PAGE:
WATER WELLS

OVERVIEW

Water Well Articles
Water Well Basics
Completing the Well System
Water Quality
Water Treatment    View all LAND BUYING articles

If a building site has access to a municipal water system, you will need to pay a connection fee or “tap fee” of a few hundred to several thousand dollars to tie in. Otherwise, you will need to provide you own drinking water. The lot you are considering may already have a well drilled, may have a shared well with one or more neighboring lots, or no proven water source at all.

WATER WELL BASICS
Wells can vary a great deal in depth required, flow rate, and water quality.  Before buying a lot with a well in place, you should get the reported flow rate in writing and an up-to-date water quality report, readily available from most municipal health departments. Ask the local health inspector about their water testing procedures, which are usually inexpensive and well worth the cost and effort. If problems are detected with the water quality, these need to be identified and resolved before proceeding  read more

COMPLETING THE WELL SYSTEM
A modern drilled well is more than just a hole in the ground. It must be properly lined and sealed to prevent contaminated surface water from entering, and must have special screens at the end in loose soils to maintain a good flow and filter out silt that could clog the well. Finally, a pump must be installed along with underground plumbing to a pressurized storage tank in the house read more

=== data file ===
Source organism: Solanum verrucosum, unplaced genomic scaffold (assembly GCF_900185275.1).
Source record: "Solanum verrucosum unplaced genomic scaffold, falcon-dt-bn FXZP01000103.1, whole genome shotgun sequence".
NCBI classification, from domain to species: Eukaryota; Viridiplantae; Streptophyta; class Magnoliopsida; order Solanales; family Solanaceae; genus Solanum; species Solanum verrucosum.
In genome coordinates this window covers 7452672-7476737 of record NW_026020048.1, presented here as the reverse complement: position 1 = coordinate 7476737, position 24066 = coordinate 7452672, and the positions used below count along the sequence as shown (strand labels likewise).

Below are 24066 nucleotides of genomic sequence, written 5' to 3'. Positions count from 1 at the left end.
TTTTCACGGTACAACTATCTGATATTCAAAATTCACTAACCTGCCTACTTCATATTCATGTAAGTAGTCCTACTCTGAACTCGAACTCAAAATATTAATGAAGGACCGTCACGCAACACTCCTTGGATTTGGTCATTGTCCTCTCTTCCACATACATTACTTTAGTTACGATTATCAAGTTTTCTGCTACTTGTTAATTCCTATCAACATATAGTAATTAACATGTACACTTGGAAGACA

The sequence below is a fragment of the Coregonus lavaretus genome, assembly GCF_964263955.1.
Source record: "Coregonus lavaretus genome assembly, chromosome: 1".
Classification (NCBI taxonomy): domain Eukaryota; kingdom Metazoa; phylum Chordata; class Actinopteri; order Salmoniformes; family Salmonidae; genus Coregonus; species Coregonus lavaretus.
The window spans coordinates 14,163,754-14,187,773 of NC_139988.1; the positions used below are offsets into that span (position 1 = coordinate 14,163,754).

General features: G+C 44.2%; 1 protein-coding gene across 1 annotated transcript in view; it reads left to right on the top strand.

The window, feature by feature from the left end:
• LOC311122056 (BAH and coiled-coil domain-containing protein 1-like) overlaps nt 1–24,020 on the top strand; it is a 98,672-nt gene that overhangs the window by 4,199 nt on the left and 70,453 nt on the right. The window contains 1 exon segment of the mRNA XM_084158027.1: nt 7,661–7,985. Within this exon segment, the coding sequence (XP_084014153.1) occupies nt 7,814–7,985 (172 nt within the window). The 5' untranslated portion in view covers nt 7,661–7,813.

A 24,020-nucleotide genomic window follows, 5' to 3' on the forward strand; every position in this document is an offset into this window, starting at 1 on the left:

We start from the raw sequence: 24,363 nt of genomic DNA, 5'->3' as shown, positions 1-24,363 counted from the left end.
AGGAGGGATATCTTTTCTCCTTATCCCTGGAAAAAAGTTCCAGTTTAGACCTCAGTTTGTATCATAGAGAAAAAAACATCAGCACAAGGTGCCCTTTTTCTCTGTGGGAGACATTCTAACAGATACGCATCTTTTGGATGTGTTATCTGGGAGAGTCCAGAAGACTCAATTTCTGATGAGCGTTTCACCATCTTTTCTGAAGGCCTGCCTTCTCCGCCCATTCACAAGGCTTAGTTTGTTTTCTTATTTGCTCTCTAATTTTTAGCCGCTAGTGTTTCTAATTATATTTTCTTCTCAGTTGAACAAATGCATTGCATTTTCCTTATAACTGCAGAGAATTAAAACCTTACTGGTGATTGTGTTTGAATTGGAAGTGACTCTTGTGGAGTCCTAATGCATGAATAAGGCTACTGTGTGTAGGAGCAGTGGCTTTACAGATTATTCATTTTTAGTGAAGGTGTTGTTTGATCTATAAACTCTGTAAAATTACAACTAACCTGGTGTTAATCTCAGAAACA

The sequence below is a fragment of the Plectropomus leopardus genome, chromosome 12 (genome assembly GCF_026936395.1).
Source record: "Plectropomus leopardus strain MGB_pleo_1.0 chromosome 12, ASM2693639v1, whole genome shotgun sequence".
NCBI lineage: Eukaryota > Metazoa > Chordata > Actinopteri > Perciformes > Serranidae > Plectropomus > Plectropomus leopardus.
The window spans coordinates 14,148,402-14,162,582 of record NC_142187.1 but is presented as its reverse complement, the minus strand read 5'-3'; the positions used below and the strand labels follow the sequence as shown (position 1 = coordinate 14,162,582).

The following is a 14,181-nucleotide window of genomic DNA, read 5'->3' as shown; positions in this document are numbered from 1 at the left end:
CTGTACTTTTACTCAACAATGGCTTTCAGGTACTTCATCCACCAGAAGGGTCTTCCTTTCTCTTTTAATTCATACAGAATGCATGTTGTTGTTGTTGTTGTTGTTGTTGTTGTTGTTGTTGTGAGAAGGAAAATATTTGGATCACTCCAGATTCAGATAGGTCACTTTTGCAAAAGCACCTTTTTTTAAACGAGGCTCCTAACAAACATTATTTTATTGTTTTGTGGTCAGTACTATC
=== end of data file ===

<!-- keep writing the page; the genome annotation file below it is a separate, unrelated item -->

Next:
WATER QUALITY

Once your well is completed, disinfected, and flushed, you will want to test the water quality whether or not it is required by local code. Annual testing is also a good idea as water quality can change over time, or even seasonally.Many local health departments provide an inexpensive testing service for drinking water. The typical test looks for nitrates, coliform bacteria, and pH, as well as additional substances depending on common problems in your area read more

WHOLE-HOUSE WATER TREATMENT
In most cases, the deep well water  is perfectly safe to drink, but may have nuisance problems such as mineral tastes, hardness, or acidity. Most of these issues can be solved economically.  Contaminants that pose an immediate or long-term health hazard are more difficult and expensive to remove read more

 

 

 

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